3. Set a large oven-proof non-stick or cast iron skillet over medium-high heat. When hot, add olive oil (you might need a little more oil if you are not using a fatty fish like chilean sea bass or sable). Place the fish in the pan the nicer looking side down (if using striped bass or some fish with the skin, place it skin side down). Sear until nicely browned, 2-3 minutes.
  4. Flip the fish, spread the cherry tomatoes in the pan around the fish. Sprinkle them with a little salt and if not using a fatty fish, a little olive oil. Turn tomatoes to coat with pan juices, and set the pan in the middle of the oven to finish cooking the fish. The total cooking time (searing plus baking) will be around 8 minutes per inch of thickness. To test for doneness, separate the flakes in the thickest part and peek inside. The fish is done when a trace of translucency still remains in the center.
  5. While the fish is cooking, make basil mousse: Whip the cream by hand or with electric beater until foamy. Add the pesto and beat until soft peaks form (don't overbeat as the cream might separate). Season to taste with salt.
  6. Place the fish on 4 plates. Spoon tomatoes over fish and top with basil mousse.

Monday, April 2, 2007

Sable with Balsamic Orange Ginger Glaze

The sable is back! Well, maybe it never even left the markets on the west cost, but here in the east, we've had to live without sable for many months now. When I saw it at New Deal, I was so excited, I cooked it 3 times in one week.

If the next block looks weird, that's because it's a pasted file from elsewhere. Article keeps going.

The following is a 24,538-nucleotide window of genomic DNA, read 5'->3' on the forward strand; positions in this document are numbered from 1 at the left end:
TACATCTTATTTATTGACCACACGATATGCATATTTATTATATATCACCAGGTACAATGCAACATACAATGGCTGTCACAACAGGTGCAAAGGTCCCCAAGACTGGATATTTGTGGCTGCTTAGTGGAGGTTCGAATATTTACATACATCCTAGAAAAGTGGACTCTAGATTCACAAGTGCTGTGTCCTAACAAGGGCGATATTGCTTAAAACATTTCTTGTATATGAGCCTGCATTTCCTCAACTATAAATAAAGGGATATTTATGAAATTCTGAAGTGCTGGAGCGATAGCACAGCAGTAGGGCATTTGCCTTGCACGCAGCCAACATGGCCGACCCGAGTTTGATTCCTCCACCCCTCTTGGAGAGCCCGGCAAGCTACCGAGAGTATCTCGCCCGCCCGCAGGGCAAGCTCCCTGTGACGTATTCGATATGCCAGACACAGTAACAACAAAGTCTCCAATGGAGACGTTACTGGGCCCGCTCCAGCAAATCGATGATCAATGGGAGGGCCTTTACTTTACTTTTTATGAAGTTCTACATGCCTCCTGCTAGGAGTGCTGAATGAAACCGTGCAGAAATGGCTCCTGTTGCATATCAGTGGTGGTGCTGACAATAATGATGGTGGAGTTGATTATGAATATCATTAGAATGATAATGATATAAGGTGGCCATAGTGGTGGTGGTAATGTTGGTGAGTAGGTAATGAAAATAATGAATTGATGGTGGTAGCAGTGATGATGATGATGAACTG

You might have seen sable on restaurant menus as "black cod." I always found this misnomer really funny, since this Alaskan fish is way more delicious than cod and does not even belong to the cod family. Let's face it -- cod is a vehicle for sauce. Sable, on the other hand, is fatty, sweet, and just luscious. I am guessing it got its "black cod" name the same way Patagonian toothfish got it's "Chilean sea bass" name. Who wants to eat a toothfish or sable? But a bass or a cod is a totally different story. Just comes to show that consumers will always choose familiarity over deliciousness.

Sable is so versatile, you can do pretty much anything to it: roast, poach, steam, broil, sear, smoke. The only technique I would stay away from is grilling. Sable is so delicate, it might fall through the rack. Yesterday, I needed a 20 minute dinner, so I decided to coat it with a little glaze assembled out of whatever I had on hand and broil. I served it with orange juice and ginger braised carrots.

Sable with Balsamic Orange Ginger Glaze

Fish substitutions: salmon, chilean sea bass, halibut, steelhead trout, or pretty much any relatively thick fillets that are not too dense.

Serves 4

4 sable fillets without skin (6oz each)
2 Tbsp honey
1 tsp balsamic vinegar
2 tsp soy sauce
1 Tbsp orange juice
1 Tbsp orange zest
1 inch of ginger, peeled and minced
2 tsp oil
Salt and pepper
  1. Preheat the broiler and wrap a broiler pan with foil.
  2. Season sable generously with salt and pepper on all sides.
  3. Combine honey, balsamic vinegar, soy sauce, orange juice, orange zest, ginger, and oil. Mix well and coat sable with this mixture. Sable should be only lightly coated, as too much of the glaze can burn under the broiler.
  4. Broil sable 4 inches away from the flame just until browned, 3-5 minutes. Pour the rest of the glaze on top of sable and finish in the 425F oven until done. The total cooking time (broiling plus baking) should be about 8 minutes per inch of thickness. To test for doneness, separate the flakes in the thickest part and look inside. Sable is done when a trace of translucency remains in the center.

Note: I did not forget to tell you to flip the fish. Cooking it only on one side allows for glaze to really caramelize on top.